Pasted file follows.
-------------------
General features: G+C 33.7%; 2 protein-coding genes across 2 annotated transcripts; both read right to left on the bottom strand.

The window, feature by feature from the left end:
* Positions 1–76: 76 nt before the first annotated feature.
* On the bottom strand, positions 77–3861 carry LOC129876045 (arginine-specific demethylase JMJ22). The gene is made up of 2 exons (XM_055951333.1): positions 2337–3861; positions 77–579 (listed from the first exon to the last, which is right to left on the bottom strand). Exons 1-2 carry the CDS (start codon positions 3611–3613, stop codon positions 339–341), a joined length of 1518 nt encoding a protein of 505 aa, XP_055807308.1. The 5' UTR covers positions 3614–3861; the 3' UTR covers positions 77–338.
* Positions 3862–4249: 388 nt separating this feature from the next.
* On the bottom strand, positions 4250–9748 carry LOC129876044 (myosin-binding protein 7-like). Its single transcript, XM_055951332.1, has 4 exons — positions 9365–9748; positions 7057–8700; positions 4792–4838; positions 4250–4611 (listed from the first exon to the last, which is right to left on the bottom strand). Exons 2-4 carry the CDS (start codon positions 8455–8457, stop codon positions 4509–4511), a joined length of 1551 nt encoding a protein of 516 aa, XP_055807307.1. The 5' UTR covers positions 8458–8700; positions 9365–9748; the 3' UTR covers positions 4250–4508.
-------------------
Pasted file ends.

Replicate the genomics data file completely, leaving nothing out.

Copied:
General features: G+C 33.7%; 2 protein-coding genes across 2 annotated transcripts; both read right to left on the bottom strand.

The window, feature by feature from the left end:
* Positions 1–76: 76 nt before the first annotated feature.
* On the bottom strand, positions 77–3861 carry LOC129876045 (arginine-specific demethylase JMJ22). The gene is made up of 2 exons (XM_055951333.1): positions 2337–3861; positions 77–579 (listed from the first exon to the last, which is right to left on the bottom strand). Exons 1-2 carry the CDS (start codon positions 3611–3613, stop codon positions 339–341), a joined length of 1518 nt encoding a protein of 505 aa, XP_055807308.1. The 5' UTR covers positions 3614–3861; the 3' UTR covers positions 77–338.
* Positions 3862–4249: 388 nt separating this feature from the next.
* On the bottom strand, positions 4250–9748 carry LOC129876044 (myosin-binding protein 7-like). Its single transcript, XM_055951332.1, has 4 exons — positions 9365–9748; positions 7057–8700; positions 4792–4838; positions 4250–4611 (listed from the first exon to the last, which is right to left on the bottom strand). Exons 2-4 carry the CDS (start codon positions 8455–8457, stop codon positions 4509–4511), a joined length of 1551 nt encoding a protein of 516 aa, XP_055807307.1. The 5' UTR covers positions 8458–8700; positions 9365–9748; the 3' UTR covers positions 4250–4508.